Here's How Much Cash California Could Make Off of Legal Marijuana

Here's How Much Cash California Could Make Off of Legal Marijuana

$31 billion annually. Basically, the GDP of a small country.

This figure comes from a recent Mother Jones story which estimated that state law enforcement seized about 10% of the marijuana grown in California each year. Because almost all marijuana in the state is illegally grown (though medical marijuana was legalized in 1996, cultivation remains a felony), that percentage can be extrapolated to mean roughly 10 million plants are left growing outdoors. And based current market prices, those 10 million plants could be worth as much as $31 billion.

California's biggest crop. If these calculations are accurate, the California weed business could be bigger than the state's ten largest farm commodities combined. But the math is tricky. The $31 billion estimate speculated on the yield from a single plant, and other estimates are closer to $2 billion annually. Still, such strong estimates could be very tempting to California as it struggles to escape an economic funk that has been plaguing it for years.

Though it's been speculated that legalized marijuana could be the answer to the state's economic woes, legitimately taxed recreational sales are likely not in the Golden State's immediate future. Prescribed medicines are exempt from sales tax in California, and the public voted down a 2010 proposition aimed at taxing and regulating medical marijuana further. Currently the state allows municipalities to decide how they want to tax weed, and the sum of tax collected on legal marijuana sales in the state is negligible.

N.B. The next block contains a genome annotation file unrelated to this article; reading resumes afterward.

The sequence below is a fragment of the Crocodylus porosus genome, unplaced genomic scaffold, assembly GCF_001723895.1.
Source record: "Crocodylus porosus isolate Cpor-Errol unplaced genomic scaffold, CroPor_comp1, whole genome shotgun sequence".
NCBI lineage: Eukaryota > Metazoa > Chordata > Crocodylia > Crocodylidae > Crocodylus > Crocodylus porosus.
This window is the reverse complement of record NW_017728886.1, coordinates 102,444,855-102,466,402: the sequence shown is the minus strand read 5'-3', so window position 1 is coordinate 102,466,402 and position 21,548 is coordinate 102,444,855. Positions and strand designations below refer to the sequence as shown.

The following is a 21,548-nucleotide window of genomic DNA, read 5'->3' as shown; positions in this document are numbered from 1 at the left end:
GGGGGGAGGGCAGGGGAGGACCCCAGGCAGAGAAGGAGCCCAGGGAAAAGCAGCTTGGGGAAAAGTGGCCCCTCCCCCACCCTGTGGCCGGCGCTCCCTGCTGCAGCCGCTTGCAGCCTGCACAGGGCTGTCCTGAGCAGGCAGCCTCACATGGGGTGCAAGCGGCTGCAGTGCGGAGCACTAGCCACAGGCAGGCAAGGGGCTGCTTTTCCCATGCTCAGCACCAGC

The prevalence of marijuana in California. Image Credit: Justice.gov

Weed is still pretty lawless. California was the first state to legalize medical use back in 1996, giving rise to a medical marijuana system in which obtaining a prescription is not very difficult. As a result, "back pain" became a rampant complaint and questionable doctors handed out medical marijuana cards like Halloween candy. Other states considering legalization often look at California as the "What not to do" example.

Will they/won't they? Since the leap forward in state-level marijuana legalization, California has fallen behind many other states, and the state's internal conflicts are slowing down its ability to cash in. In California, the market already exists, it's just unregulated. It wouldn't take many more steps to start tapping that $31 billion.